3. Caribou

Reindeer in the snow
Caribou / Reindeer | image by Natalia_Kollegova via Pixabay
  • Scientific name:  Rangifer tarandus
  • Size: 5.3-6.7 feet
  • Weight: 180-400 pounds

The Caribou, also known as the Reindeer, is native to the northern parts of North America. It ranges from Alaska through the Yukon, the Northwest Territories, and then south through the Canadian Rockies. Their habitat consists of the tundra and the boreal woodlands, depending on the time of year. Caribou are seasonally migratory, going from their birthing grounds to their winter feeding grounds in the tundra and taiga.

Both male and female Caribou can grow antlers, although the antlers are typically larger on males. The Caribou plays a large role in indigenous cultures, such as the Caribou Inuit, as they’ve depended on it for food, clothing, shelter, hides, antlers, milk, and transportation.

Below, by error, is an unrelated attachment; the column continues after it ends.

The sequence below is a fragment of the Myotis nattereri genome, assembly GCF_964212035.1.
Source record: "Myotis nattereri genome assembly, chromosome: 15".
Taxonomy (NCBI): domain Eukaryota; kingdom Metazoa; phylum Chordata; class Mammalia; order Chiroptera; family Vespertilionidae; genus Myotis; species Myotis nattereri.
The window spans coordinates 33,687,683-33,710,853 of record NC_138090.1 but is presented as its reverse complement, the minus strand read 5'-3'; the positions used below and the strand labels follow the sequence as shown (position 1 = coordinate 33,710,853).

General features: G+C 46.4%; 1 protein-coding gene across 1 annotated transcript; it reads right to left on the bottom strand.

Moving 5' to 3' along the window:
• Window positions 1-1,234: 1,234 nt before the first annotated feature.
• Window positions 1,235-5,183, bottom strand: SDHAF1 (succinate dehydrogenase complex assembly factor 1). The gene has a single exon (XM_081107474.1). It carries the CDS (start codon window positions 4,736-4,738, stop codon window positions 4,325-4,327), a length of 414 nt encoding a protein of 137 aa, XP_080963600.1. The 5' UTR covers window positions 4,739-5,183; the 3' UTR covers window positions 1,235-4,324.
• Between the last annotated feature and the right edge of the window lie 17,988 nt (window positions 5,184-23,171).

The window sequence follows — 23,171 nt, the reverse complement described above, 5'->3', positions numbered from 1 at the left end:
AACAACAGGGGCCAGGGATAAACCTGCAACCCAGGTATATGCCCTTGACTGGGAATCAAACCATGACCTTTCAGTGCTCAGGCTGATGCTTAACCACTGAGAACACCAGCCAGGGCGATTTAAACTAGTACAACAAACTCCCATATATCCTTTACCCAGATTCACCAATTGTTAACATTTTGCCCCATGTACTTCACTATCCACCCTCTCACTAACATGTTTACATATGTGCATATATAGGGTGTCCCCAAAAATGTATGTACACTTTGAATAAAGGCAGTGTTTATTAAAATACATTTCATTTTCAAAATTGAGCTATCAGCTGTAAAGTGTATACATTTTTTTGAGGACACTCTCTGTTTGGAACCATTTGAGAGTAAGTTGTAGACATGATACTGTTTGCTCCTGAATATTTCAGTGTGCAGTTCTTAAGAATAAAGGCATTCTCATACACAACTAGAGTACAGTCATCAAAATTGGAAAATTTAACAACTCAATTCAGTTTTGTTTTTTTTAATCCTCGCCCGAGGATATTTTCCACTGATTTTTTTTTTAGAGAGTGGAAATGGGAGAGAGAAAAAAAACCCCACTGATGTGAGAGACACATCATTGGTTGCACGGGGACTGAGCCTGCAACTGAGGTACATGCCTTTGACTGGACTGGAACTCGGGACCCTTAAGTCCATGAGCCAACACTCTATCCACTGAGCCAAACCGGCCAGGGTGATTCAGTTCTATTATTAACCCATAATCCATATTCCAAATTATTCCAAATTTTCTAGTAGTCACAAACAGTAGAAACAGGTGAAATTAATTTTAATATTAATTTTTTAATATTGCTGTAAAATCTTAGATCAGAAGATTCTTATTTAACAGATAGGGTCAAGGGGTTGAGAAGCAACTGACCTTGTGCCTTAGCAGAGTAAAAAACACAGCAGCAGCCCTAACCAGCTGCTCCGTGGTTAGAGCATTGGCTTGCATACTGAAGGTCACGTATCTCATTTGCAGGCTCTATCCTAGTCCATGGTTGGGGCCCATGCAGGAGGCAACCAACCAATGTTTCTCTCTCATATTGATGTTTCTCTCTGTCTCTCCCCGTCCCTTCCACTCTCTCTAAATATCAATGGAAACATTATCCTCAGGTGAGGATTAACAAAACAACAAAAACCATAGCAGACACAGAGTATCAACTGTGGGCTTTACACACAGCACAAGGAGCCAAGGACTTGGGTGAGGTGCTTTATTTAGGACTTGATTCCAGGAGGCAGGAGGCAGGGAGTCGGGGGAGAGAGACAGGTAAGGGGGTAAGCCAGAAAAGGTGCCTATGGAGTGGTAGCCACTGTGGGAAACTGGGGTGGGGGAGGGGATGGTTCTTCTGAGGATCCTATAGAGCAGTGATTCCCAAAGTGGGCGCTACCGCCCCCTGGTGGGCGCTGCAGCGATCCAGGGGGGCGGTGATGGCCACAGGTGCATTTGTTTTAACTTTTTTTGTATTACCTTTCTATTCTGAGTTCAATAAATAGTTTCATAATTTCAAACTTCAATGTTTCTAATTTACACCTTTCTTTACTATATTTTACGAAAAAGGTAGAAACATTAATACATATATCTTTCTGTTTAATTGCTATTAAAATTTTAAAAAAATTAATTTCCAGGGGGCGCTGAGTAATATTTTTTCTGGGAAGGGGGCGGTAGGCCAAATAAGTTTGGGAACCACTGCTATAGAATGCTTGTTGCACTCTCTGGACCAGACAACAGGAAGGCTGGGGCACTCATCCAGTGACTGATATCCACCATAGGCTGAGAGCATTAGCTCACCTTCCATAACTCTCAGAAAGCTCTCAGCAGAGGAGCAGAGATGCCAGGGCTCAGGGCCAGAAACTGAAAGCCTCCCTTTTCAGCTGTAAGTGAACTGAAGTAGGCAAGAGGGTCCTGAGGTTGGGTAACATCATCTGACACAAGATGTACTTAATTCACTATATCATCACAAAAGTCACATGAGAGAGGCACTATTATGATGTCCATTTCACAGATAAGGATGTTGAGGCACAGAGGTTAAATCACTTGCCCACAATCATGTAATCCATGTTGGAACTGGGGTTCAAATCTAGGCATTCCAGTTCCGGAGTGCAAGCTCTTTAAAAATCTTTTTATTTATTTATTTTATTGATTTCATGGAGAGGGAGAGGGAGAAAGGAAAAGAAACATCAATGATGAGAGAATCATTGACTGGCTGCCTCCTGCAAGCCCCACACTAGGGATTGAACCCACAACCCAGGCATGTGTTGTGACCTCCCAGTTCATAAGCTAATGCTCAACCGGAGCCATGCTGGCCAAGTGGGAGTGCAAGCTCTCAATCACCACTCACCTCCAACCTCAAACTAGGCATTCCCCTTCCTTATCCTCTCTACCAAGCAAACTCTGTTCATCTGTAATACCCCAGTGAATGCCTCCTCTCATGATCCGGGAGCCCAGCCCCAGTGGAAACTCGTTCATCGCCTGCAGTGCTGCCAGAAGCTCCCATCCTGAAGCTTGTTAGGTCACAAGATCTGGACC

Even though Reindeer and Caribou are essentially interchangeable terms, in technicality, Reindeer is the European name while Caribou is the name for the species in North America. Caribou actually comes from French qalipu, meaning “snow shoveler”, which refers to its habit of pawing through the snow for food.

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4. Moose

image: Pixabay.com
  • Scientific name:  Alces alces
  • Size: 7.9-10 feet
  • Weight: 440-1500 pounds

The moose is the largest and heaviest species in the deer family and is a member of the New World deer subfamily. Most adult males have distinctive palm-shaped antlers that they use for decoration as well as mating displays. The word Moose is actually borrowed from the Algonquian language, derived from moosu.

Moose typically live in boreal and temperate broadleaf forests in the Northern Hemisphere, but they have been known to live as far North as subarctic climates. They usually live in Canada, Alaska, and New England, with Maine having the highest population of the lower 48 states.

image: Pixabay.com

Moose eat both aquatic and terrestrial vegetation and are solitary animals, unlike most species of deer. They travel among different habitats with the seasons in search of edible plants, cover from predators, and protection from weather extremes. They’re cold-adapted animals with thickened skin and a heat-retaining coat that makes them extremely cold-tolerant, but during the hotter weather, they’ll prefer to be immersed in cool water, as they make fantastic swimmers.